Emma F. Mayhew (b. 17 August 1861 on Martha’s Vineyard) married Charles Abbott Dixon (b. Plymouth) on 10 January 1891 in Plymouth, Massachusetts. The couple had two daughters, Clara A. Dixon (b. 1892) and Etta Edwards Dixon (1894 – 1966). Etta, great grandmother, would become the wife of Wilbur Fletcher Lewis.
For eight consecutive generations, our Mayhew ancestors lived and farmed on Martha’s Vineyard. “The name of Mayhew and the Vineyard are almost synonymous,” wrote Dr. Charles E. Banks in The History of Martha’s Vineyard, Volume 1 (1911). The first of the name to come to America was Governor Thomas Mayhew (bapt. 1 April 1593, Tisbury, England). According to Wikipedia, “Governor” Mayhew established the first English settlement of Martha’s Vineyard, Nantucket and adjacent islands in 1642. He is one of the editors of the Bay Psalm Book, the first book published in British North America, and his assistant Peter Foulger was the grandfather of Benjamin Franklin.
The Missionary Mayhews of Martha’s Vineyard represent what is probably the longest and most persistent missionary endeavor in the annals of all Christendom. The elder Thomas Mayhew, known for his missionary work, was not concerned for Indian souls when he settled on his island; he sought only to improve his social and economic position. His son, Thomas Mayhew the Younger, is credited with the launching an Indian mission, accepting the challenge he found among the three thousand Pokanaukets, a branch of the mainland Narragansetts, who far outnumbered the whites on the island. In the fall of 1657, Thomas Mayhew the Younger sailed for England on a trip combining an appeal for missionary funds with personal business. After leaving Boston Harbor, the ship was never seen again. The elder Thomas made repeated efforts to find a replacement to continue his son’s ministry to the Indians, but no minister who knew the language or was willing to learn could be induced to settle permanently on the island, so at the age of sixty Mayhew, who had started as a merchant, then turned landed proprietor, became a missionary in his son’s place. For the next twenty-five years he traveled on foot as far as twenty miles to preach once a week at the Indian assembly or to visit the native camps.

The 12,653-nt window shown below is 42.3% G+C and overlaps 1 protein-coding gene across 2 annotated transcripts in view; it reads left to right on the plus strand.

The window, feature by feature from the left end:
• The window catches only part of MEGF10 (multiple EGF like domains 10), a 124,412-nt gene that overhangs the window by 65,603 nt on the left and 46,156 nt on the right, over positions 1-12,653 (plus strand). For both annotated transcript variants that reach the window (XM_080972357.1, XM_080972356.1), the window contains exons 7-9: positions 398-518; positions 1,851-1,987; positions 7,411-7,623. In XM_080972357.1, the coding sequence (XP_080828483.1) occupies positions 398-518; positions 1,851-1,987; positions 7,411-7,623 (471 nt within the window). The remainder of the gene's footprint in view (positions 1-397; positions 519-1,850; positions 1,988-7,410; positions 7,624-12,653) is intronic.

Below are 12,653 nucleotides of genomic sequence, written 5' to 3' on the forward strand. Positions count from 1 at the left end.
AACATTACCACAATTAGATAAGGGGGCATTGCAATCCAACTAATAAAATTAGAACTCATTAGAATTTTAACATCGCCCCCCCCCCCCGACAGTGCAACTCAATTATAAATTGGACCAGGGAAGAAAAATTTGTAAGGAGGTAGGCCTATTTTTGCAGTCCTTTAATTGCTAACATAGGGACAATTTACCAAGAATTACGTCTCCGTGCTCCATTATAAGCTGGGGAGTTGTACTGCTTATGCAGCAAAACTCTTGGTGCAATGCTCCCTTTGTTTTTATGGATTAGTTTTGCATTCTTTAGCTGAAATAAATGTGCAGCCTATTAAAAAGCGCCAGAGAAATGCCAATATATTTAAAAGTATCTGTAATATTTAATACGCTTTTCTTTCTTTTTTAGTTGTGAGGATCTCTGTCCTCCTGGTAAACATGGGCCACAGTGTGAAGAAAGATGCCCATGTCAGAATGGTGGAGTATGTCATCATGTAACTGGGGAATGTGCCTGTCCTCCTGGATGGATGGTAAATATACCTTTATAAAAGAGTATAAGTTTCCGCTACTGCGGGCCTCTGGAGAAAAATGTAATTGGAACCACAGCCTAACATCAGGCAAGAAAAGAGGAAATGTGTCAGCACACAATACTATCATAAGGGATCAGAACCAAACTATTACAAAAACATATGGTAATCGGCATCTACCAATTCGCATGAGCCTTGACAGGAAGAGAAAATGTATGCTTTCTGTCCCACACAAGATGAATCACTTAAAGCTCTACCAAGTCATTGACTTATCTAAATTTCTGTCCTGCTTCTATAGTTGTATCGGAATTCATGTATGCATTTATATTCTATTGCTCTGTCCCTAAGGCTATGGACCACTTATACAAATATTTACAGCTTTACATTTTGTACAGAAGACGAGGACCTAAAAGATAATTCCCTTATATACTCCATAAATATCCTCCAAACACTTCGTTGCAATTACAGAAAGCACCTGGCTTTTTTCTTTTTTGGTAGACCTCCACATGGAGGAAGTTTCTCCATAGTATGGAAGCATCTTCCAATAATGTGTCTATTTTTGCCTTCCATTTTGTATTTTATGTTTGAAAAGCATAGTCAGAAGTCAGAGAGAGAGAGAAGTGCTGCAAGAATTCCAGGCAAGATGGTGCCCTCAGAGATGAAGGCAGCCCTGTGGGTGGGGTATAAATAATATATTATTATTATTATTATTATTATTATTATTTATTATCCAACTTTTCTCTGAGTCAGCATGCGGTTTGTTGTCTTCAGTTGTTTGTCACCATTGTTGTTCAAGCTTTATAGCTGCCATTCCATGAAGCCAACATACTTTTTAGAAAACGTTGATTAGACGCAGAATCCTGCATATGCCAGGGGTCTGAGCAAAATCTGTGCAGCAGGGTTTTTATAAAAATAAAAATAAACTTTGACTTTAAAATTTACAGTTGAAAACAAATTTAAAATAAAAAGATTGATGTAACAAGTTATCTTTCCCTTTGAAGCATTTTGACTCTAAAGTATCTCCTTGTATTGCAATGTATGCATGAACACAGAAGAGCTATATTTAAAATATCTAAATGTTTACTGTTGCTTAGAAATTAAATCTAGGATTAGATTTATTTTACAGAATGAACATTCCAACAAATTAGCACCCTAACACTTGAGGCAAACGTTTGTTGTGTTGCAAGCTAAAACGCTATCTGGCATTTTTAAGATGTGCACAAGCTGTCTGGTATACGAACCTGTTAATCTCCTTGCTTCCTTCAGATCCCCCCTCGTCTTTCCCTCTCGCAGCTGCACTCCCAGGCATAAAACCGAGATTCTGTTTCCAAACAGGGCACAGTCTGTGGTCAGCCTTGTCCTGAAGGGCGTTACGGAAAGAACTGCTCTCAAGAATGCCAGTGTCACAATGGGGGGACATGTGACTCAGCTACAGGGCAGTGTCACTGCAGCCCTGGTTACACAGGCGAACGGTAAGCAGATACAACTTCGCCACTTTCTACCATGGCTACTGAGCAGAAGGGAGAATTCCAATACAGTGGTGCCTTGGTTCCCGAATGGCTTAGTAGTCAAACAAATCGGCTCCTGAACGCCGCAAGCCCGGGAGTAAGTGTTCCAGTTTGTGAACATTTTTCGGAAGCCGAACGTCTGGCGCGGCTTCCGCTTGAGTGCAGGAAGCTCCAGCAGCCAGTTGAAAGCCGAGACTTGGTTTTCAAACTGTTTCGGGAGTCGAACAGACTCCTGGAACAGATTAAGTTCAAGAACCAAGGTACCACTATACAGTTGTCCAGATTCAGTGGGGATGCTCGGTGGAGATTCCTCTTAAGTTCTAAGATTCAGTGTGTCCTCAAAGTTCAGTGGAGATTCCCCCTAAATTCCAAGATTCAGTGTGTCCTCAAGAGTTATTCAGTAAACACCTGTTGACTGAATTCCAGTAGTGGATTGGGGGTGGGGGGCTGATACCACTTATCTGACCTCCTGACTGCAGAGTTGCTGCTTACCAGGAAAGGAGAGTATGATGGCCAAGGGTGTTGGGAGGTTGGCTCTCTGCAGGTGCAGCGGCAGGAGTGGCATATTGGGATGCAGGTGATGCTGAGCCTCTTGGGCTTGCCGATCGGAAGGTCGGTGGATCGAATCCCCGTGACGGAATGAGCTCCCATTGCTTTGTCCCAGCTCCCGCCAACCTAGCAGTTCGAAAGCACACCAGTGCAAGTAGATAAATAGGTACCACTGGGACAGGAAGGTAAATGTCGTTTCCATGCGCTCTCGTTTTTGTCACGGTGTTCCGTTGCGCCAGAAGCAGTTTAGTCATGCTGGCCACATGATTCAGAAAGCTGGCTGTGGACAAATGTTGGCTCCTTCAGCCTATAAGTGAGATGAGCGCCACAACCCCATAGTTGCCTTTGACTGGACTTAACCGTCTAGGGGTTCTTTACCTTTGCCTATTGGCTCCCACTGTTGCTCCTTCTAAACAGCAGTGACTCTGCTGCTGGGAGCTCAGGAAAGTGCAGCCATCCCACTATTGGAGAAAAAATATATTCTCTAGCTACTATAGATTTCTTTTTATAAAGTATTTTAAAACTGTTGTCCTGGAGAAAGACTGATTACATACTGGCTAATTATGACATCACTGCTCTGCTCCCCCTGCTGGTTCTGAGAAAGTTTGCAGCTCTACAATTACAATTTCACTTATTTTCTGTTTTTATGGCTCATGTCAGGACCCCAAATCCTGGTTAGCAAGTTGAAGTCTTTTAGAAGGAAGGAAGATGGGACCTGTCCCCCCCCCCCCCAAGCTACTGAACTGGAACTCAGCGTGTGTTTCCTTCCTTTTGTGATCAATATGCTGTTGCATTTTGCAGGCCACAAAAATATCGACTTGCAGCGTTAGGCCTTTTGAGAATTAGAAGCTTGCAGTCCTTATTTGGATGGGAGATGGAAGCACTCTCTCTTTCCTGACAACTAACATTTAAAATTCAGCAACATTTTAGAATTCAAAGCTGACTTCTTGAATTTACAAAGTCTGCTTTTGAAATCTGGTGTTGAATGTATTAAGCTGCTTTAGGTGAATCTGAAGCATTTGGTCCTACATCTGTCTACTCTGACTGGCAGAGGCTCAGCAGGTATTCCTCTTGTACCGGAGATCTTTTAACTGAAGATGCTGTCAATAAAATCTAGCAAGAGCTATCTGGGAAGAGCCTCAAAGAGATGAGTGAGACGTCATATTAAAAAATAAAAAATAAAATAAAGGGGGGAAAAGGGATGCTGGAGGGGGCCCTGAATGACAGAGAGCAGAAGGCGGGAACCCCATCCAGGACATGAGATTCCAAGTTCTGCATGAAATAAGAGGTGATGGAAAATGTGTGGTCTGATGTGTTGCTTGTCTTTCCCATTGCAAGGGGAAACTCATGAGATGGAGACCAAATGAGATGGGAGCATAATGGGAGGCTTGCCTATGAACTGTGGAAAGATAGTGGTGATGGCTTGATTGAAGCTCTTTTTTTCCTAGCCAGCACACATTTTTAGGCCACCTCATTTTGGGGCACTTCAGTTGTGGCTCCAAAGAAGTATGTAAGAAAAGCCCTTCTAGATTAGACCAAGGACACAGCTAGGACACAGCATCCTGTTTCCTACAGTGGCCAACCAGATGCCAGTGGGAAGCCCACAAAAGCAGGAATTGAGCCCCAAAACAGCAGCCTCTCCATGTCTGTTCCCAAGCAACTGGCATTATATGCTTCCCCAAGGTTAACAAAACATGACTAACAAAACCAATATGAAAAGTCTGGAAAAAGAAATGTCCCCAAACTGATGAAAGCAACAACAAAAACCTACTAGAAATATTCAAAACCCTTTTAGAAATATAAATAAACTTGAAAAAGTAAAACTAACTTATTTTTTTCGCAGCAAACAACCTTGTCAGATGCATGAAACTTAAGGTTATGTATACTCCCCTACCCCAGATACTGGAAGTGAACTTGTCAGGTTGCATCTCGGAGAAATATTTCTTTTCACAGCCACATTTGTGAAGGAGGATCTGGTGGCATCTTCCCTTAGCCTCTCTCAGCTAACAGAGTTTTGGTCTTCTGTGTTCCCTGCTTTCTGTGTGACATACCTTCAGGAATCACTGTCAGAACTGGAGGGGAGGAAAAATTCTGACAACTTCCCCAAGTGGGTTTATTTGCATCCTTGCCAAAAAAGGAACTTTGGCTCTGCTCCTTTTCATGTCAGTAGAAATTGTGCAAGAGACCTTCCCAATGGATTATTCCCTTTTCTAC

When the venerable Governor Mayhew became ill one Sunday evening in 1682, he calmly informed his friends and relatives that “his Sickness would now be to Death, and he was well contented therewith, being full of Days, and satisfied with Life”. Rev. John Mayhew, the youngest grandson, continued his missionary work to the Indians.
I have not discovered much about the interceding generations. Simon Mayhew (1687 – 1753) was a farmer and many years a deacon in Chilmark, husband to Ruth, and father to eight. His son Timothy (1711 – 1781) was also a farmer and deacon of the church in Chilmark, served as Indian Guardian in 1756, and married Abiah Tilton, with whom he had at least 10 children. His son of the same name, again a farmer, married a cousin, Ruth Davis Mayhew, fathering 7 children. By 1850, Melatiah Mayhew was 75 years old, and his son Leander was living with his parents, his profession: farmer.
Leander married late, at age 37, to Cynthia Look on November 30, 1859 in Tisbury, and by 1870, the couple had three children: Emma, Leander and Marietta. Though listed as a farmer in both the 1860 and 1870 U.S. Census, in the 1865 Massachusetts Census, Leander was shown to be involved in Mining + Marketing Clay. Apparently there was booming business in bricks in the Boston area, and Martha’s Vineyard was an important source of the clay. Though we don’t know where Leander worked, it could’ve been at the Chilmark Brick and Tile Works (previously named the Boston Fire Brick and Clay Retort Mfg. Co.). In 1869, the brickyard produced some 800,000 bricks a year and employed 75 workers, according to Gazette archives. The bricks were shipped by schooner to Boston, Providence and Fall River.
In the Boston Globe, it was reported that “a dwelling-house owned by Bayes Tilton and occupied by Leander Mayhew, at Chilmark, caught from a chimney and was entirely consumed.” (19 Jan 1874)
Both Leander and Cynthia would die at age 57, he of inflammation of the lining of the chest cavity and she of cancer. It was their eldest daughter, Emma Mayhew, who would eventually leave the island and marry Charlie Dixon of Manomet. Just prior, with both of her parents having now passed away, sixteen-year-old Emma was listed as a “servant” in the 1880 United States Census, on the farm of one Oliver Mayhew.